same title is a much happier and easier to resolve problem than dealing
with a lukewarm reception. In the meantime, there's the book which has
been enough of a hit for the publisher to bring out a handsome paperback
edition with the text and Spiegelman's drawings intact. It even has its
own dust jacket!
The Brothers d'Armano
Reading The Wild Party is in itself a rhythmic, musical experience. Reading
it with these musical adaptations on the horizon, is an opportunity to
play director and visualize these characters popping off the page and onto
the stage. Just imagine the numbers by the Brothers d'Armano-- "Otherwise,
Oscar and Phil. . .They were powdered,/Rouged,/Sleek of hair:/They must
have worn/Pink silk underwear. . ."
As you read on you wonder why rhymed verse has lost ground with
modern poets. You understand why William Burroughs declared that this was
the book that made him want to be a writer, quoting lines from memory long
after he'd last read the book. You also see how Spiegelman's fingers must
have itched to draw some of the scenes evoked by the poem, and how March's
words plus Spiegelman's drawings could bring ideas for song and
dance numbers popping into a composer's head.
|THE WILD PARTY
A poem by Joseph Moncure March
with drawings by Art Spiegelman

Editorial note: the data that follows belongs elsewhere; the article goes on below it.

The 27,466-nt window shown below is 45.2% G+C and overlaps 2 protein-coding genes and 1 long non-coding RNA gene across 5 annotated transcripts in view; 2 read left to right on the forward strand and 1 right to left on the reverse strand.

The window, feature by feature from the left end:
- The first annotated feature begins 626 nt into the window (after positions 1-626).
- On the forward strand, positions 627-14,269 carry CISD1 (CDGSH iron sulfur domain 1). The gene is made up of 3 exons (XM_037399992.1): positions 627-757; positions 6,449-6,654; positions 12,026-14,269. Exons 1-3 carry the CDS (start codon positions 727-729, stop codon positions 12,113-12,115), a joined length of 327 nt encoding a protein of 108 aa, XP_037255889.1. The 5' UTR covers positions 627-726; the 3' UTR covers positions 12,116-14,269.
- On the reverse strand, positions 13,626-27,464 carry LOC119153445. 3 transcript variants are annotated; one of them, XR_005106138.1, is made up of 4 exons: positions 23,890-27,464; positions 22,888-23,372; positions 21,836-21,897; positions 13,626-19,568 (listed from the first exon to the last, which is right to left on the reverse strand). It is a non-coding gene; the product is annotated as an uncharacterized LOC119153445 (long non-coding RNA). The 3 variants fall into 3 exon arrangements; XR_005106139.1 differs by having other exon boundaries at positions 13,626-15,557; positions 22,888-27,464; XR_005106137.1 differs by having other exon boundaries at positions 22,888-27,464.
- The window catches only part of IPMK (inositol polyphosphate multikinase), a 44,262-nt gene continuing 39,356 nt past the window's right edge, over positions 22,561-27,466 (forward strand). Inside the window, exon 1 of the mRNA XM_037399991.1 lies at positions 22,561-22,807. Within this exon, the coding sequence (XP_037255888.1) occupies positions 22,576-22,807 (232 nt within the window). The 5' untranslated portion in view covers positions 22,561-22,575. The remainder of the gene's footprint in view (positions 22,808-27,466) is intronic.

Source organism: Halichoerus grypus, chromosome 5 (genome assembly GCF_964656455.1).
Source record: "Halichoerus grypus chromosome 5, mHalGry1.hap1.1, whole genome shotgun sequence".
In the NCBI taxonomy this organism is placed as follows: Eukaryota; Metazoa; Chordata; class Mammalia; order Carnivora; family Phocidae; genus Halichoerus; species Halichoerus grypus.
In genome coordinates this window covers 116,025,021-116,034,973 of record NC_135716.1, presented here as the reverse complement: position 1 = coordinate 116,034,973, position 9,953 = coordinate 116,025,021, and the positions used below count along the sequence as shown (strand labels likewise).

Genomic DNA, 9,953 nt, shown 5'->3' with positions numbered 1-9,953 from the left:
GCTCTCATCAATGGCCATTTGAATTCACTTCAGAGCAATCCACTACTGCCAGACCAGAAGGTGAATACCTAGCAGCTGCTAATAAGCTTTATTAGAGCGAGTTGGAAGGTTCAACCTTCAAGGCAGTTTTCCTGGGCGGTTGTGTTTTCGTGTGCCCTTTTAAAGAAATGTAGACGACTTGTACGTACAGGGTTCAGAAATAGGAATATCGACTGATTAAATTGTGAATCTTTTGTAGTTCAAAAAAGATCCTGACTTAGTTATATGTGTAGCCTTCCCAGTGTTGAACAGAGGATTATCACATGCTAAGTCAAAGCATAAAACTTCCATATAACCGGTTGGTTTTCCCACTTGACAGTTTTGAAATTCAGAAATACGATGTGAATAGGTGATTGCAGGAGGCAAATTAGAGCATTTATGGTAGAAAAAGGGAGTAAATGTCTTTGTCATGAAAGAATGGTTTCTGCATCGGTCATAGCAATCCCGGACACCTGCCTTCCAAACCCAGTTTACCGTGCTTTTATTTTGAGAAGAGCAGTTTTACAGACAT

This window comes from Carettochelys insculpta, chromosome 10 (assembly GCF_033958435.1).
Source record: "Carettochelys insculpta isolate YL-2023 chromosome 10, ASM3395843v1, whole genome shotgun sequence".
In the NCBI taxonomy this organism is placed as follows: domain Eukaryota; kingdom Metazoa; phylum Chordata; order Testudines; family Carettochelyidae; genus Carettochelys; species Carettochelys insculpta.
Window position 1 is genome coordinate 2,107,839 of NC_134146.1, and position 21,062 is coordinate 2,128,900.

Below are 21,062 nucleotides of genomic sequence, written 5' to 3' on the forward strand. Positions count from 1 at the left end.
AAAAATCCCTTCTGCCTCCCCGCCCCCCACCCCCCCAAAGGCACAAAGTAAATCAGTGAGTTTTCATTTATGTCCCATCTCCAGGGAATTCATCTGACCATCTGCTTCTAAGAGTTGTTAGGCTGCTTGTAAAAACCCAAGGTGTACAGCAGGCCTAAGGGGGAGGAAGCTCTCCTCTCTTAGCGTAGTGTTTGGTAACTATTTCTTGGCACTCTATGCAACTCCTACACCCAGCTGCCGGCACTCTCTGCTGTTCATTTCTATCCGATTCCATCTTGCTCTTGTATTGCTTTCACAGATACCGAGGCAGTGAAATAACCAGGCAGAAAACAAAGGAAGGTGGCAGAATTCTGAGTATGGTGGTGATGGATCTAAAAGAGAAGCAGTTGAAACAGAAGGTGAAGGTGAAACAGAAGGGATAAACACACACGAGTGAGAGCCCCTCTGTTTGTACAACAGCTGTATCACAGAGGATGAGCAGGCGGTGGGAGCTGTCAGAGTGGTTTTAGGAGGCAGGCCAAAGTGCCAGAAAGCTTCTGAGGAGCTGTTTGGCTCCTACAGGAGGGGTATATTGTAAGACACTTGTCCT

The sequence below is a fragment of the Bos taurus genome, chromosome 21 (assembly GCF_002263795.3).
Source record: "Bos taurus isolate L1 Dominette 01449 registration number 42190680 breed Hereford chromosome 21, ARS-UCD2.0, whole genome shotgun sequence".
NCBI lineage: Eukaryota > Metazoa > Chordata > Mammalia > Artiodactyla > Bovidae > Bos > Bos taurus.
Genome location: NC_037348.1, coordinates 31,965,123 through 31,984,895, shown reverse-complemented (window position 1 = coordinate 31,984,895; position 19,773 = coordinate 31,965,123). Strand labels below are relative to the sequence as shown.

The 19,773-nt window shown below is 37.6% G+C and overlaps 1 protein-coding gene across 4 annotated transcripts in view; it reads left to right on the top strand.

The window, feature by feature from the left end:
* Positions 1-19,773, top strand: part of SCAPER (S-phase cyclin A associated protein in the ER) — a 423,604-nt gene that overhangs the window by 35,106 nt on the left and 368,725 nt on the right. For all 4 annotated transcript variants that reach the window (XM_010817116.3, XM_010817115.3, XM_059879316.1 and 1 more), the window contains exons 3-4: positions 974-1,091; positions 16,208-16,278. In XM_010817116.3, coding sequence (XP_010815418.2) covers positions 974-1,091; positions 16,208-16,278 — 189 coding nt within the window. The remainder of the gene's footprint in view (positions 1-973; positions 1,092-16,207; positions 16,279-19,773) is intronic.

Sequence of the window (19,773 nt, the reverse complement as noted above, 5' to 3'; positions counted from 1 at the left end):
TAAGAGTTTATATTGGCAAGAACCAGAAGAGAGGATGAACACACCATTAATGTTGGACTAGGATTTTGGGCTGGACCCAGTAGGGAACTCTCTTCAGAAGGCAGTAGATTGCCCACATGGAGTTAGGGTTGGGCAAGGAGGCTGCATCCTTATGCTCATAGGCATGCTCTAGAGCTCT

Published by Pantheon
softcover 120 pages
To buy on line go
Reviewed by Elyse Sommer
Addenda -- 2/2/2000
My hopes remain strong that in a season hungry for original new shows, especially in the musical category, both the musical under the auspices of Manhattan Theater Club and the PappPublic Theater will be resounding hits. Until both parties get under way, however, we'll all have to wait and see. The MTC version which has begun previewing has brought a rash of comments from "early bird" viewers, but I won't repeat any of them here since the purpose of previews is to make last-minute changes and the show seen during the pre-opening period, especially early on, is likely to be different from the "official" version. This said, I think it's safe to applaud the Public Theater for the web page devoted to The Wild Party. It wins our hands down vote for the most attractive and informative advance on any show, anywhere.
Associate producer Wiley Hausam's illustrated 1997-2000 diary on the show's evolution is marvelously concise and interesting.
Beginning in 1997 and continuing through January 11, 2000, it recounts the show's evolution and lots of tidbits about casting. Madonna and Bebe Neuwirth were on the initial list of candidates for the part of Queenie. Mandy Patinkin, who is Burr, turned it down -- then changed his mind. One of my own favorite books (and as it turns out, Director George Wolfe's), Terrible Honesty: Mongrel Manhattan in the 1920sby Ann
Douglas, served as a map for planning the show. And Art Spiegelmann whose illustrations gave new life to the Joseph Moncure March's verse novel reviewed here opted to become actively and exclusively involved with the Public Theater production.
To be fair to the MTC production, I checked out their website. As of 2/02/2000, their production may be the first on stage, but noone could argue that when it comes to websites for The Wild Party, The Public Theatre is ahead of the game. But don't take my word for it, check it out for yourself: here